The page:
In the past decade, analytics have taken significant guesswork out of decision making and scenario planning in fields like sports and finance, replacing gut feeling with big data. In the years since Tom Davenport's bestselling Competing on Analytics: The New Science of Winning, organizations have used data and analytics to identify their most profitable customers, accelerate product innovation, optimize supply chains and pricing, and leverage the true drivers of financial performance.
Analytics is now coming of age in the World of Work, bringing a healthy dose of science to the art of human resource management. While most hiring, management, promotion, and rewards decisions are based on intuition and corporate belief systems, "people analytics" offers a more data-driven approach to making those decisions. Recent studies are showing how the application of science to the selection, management, and alignment of people can result in better hires, significantly increased profits, and even a correction of systemic workplace bias.
Better HR decisions with data
It makes perfect sense: just as finance, operations, and business units have volumes of data, so does the HR function—companies are loaded with employee and performance data. Leading-edge organizations are building analytics teams and adopting more sophisticated analytics tools in an effort to enhance their competitive advantage and attract and retain top talent in increasingly talent-constrained industries. They are using their data to analyze flight risk, identify characteristics of high-performing sales and service teams, predict compliance risks, assess engagement and culture, and identify leadership candidates.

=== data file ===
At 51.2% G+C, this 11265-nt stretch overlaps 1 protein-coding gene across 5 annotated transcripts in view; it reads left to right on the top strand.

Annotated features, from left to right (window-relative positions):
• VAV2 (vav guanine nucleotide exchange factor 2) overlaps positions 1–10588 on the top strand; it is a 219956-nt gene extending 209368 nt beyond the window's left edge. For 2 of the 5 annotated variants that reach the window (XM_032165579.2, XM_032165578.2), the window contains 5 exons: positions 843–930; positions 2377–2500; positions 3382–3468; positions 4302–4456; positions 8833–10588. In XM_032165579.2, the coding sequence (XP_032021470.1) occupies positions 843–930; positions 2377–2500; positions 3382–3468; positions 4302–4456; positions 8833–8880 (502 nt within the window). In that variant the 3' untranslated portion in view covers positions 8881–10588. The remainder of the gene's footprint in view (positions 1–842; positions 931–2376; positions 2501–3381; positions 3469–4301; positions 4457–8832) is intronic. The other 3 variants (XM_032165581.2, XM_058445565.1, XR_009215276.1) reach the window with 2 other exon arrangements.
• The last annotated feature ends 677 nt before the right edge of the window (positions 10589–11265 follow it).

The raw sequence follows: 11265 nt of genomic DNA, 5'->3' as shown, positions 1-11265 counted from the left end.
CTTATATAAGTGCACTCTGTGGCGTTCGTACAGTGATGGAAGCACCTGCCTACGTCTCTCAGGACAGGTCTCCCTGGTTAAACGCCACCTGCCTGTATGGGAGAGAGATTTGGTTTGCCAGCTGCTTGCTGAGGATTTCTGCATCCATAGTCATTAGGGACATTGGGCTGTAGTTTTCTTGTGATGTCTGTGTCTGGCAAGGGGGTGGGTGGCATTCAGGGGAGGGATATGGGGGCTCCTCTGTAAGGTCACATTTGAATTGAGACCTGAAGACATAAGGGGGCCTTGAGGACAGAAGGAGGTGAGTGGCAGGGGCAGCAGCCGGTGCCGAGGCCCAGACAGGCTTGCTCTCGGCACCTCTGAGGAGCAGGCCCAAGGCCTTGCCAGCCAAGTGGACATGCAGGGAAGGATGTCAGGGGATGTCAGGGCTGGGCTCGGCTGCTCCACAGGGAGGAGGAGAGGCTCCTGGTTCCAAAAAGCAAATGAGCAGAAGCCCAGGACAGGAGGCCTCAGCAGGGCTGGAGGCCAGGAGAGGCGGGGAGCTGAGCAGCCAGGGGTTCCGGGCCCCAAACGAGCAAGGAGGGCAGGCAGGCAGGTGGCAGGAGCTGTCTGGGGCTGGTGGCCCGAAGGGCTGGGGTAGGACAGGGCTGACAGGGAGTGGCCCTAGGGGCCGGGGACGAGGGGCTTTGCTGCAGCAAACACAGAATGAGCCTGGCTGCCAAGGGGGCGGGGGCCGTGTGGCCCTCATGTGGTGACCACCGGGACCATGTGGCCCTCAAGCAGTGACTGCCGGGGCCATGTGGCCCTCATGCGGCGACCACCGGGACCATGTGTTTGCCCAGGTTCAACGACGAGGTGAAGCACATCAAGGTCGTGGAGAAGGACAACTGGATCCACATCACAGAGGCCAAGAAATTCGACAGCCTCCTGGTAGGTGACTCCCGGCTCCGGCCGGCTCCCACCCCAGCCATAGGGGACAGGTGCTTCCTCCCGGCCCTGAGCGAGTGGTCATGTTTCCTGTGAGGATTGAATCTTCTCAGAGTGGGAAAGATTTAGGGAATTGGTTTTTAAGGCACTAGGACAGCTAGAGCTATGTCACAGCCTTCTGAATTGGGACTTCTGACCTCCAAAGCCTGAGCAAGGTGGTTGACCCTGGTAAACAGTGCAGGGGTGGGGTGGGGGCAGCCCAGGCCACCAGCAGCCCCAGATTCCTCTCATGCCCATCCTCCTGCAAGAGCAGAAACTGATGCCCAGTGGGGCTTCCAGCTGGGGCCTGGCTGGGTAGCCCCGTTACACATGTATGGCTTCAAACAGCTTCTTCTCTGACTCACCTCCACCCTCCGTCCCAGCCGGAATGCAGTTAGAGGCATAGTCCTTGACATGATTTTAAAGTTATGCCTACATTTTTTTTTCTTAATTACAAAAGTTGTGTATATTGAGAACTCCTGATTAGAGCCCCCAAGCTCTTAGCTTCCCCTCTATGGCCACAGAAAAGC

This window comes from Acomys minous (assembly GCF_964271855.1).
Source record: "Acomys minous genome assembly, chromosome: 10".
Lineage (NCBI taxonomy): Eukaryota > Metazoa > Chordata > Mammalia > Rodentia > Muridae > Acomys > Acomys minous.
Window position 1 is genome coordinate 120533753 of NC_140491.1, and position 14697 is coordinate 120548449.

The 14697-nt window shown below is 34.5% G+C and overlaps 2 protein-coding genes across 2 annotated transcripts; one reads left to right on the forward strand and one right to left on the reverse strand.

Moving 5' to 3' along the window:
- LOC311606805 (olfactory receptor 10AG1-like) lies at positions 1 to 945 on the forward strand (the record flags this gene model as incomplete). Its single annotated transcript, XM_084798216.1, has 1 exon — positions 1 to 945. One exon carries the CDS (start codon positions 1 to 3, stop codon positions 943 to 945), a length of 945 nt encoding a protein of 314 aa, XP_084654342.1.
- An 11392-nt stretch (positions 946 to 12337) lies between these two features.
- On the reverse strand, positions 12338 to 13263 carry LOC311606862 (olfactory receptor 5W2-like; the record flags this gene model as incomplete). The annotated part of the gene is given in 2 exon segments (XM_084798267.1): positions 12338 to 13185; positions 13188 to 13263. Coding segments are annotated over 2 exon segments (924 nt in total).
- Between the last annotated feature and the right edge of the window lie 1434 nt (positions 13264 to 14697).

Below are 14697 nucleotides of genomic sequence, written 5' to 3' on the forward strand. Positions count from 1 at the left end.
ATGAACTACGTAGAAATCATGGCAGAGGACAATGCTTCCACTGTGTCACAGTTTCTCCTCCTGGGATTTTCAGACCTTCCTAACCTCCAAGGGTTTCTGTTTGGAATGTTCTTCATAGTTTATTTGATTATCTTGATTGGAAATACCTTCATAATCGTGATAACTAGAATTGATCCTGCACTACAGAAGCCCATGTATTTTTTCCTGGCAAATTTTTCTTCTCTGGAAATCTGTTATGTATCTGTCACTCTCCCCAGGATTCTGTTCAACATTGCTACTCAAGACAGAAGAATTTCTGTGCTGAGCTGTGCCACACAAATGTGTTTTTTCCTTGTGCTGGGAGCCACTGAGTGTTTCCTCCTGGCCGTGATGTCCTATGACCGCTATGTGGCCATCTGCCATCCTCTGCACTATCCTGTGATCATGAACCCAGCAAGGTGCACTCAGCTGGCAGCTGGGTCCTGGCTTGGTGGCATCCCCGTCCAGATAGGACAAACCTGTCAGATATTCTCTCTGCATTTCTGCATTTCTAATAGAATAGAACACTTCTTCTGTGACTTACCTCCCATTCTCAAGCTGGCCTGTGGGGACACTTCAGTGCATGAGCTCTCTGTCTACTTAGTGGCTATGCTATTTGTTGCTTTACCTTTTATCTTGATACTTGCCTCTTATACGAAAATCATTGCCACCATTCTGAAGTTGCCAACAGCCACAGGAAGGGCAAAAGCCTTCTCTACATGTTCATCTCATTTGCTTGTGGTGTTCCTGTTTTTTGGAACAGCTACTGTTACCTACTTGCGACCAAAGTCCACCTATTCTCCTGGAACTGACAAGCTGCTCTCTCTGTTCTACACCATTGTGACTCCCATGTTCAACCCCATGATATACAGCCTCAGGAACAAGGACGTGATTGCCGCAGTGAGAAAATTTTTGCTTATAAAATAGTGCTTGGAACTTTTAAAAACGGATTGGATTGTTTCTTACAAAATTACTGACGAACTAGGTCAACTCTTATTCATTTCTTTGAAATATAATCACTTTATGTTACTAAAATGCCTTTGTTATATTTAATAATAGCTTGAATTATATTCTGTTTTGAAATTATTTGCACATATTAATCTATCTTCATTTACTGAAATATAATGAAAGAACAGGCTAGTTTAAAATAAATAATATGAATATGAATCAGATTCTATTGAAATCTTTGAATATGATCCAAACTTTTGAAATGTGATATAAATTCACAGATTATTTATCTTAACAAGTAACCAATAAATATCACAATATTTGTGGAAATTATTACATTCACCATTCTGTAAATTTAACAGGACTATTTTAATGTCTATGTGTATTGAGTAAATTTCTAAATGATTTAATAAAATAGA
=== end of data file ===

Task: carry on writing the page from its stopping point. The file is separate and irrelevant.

Here are some of the ways analytics are being used to improve the management of human capital across various industries:
- The sports industry has been a pioneer in the analytics revolution, using data to win games and run profitable businesses, and the implication of these techniques continues to evolve. As reported by Davenport and co-authors Jeanne Harris and Jeremy Shapiro in an article for Harvard Business Review, the soccer team AC Milan created its own biomedical research unit to help the team gauge players’ health and fitness (drawing on 60,000+ data points for each player) and to help make contract decisions.
- Analytics can be used to help correct workplace bias. According to groundbreaking studies by MIT Sloan Professor Emilio Castilla, merit-based reward practices can unintentionally lead to pay disparities based on gender, race, and national origin—the very biases that those systems seek to prevent. People analytics can play a key role in defining clear processes and criteria for hiring and evaluating employees. (In 2017, Castilla will lead a new MIT Sloan Executive Education program, Leading People at Work: Strategies for Talent Analytics, which focuses on the strategies that can be used to successfully design and implement people analytics in an organization.)